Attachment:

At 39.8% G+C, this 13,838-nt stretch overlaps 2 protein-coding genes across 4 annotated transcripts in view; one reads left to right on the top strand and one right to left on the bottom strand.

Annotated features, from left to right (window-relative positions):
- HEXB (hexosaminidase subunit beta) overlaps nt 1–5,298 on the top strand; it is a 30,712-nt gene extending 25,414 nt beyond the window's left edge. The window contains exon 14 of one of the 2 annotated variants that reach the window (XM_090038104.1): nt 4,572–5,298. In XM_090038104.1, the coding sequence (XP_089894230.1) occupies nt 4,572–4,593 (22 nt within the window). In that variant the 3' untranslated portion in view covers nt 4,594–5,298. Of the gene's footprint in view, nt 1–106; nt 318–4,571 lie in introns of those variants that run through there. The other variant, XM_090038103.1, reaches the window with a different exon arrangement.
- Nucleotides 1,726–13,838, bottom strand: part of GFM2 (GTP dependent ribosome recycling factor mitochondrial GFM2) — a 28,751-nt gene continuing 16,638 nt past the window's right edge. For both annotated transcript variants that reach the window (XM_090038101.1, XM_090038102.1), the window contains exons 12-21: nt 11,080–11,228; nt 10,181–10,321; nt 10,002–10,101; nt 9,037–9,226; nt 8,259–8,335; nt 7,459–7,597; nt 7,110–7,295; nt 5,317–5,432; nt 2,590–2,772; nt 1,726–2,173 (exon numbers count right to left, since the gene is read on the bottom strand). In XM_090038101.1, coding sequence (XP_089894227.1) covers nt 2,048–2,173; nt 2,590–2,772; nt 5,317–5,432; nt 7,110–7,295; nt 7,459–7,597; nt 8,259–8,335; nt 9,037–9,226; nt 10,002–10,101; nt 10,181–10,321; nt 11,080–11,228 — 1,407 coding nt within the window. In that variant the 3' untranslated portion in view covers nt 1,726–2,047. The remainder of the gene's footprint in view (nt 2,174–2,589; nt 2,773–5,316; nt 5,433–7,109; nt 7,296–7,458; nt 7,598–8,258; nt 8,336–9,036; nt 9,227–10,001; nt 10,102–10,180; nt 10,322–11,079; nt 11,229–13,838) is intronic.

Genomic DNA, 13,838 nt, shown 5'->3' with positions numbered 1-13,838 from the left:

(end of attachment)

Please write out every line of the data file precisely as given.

At 39.8% G+C, this 13,838-nt stretch overlaps 2 protein-coding genes across 4 annotated transcripts in view; one reads left to right on the top strand and one right to left on the bottom strand.

Annotated features, from left to right (window-relative positions):
- HEXB (hexosaminidase subunit beta) overlaps nt 1–5,298 on the top strand; it is a 30,712-nt gene extending 25,414 nt beyond the window's left edge. The window contains exon 14 of one of the 2 annotated variants that reach the window (XM_090038104.1): nt 4,572–5,298. In XM_090038104.1, the coding sequence (XP_089894230.1) occupies nt 4,572–4,593 (22 nt within the window). In that variant the 3' untranslated portion in view covers nt 4,594–5,298. Of the gene's footprint in view, nt 1–106; nt 318–4,571 lie in introns of those variants that run through there. The other variant, XM_090038103.1, reaches the window with a different exon arrangement.
- Nucleotides 1,726–13,838, bottom strand: part of GFM2 (GTP dependent ribosome recycling factor mitochondrial GFM2) — a 28,751-nt gene continuing 16,638 nt past the window's right edge. For both annotated transcript variants that reach the window (XM_090038101.1, XM_090038102.1), the window contains exons 12-21: nt 11,080–11,228; nt 10,181–10,321; nt 10,002–10,101; nt 9,037–9,226; nt 8,259–8,335; nt 7,459–7,597; nt 7,110–7,295; nt 5,317–5,432; nt 2,590–2,772; nt 1,726–2,173 (exon numbers count right to left, since the gene is read on the bottom strand). In XM_090038101.1, coding sequence (XP_089894227.1) covers nt 2,048–2,173; nt 2,590–2,772; nt 5,317–5,432; nt 7,110–7,295; nt 7,459–7,597; nt 8,259–8,335; nt 9,037–9,226; nt 10,002–10,101; nt 10,181–10,321; nt 11,080–11,228 — 1,407 coding nt within the window. In that variant the 3' untranslated portion in view covers nt 1,726–2,047. The remainder of the gene's footprint in view (nt 2,174–2,589; nt 2,773–5,316; nt 5,433–7,109; nt 7,296–7,458; nt 7,598–8,258; nt 8,336–9,036; nt 9,227–10,001; nt 10,102–10,180; nt 10,322–11,079; nt 11,229–13,838) is intronic.

Genomic DNA, 13,838 nt, shown 5'->3' with positions numbered 1-13,838 from the left: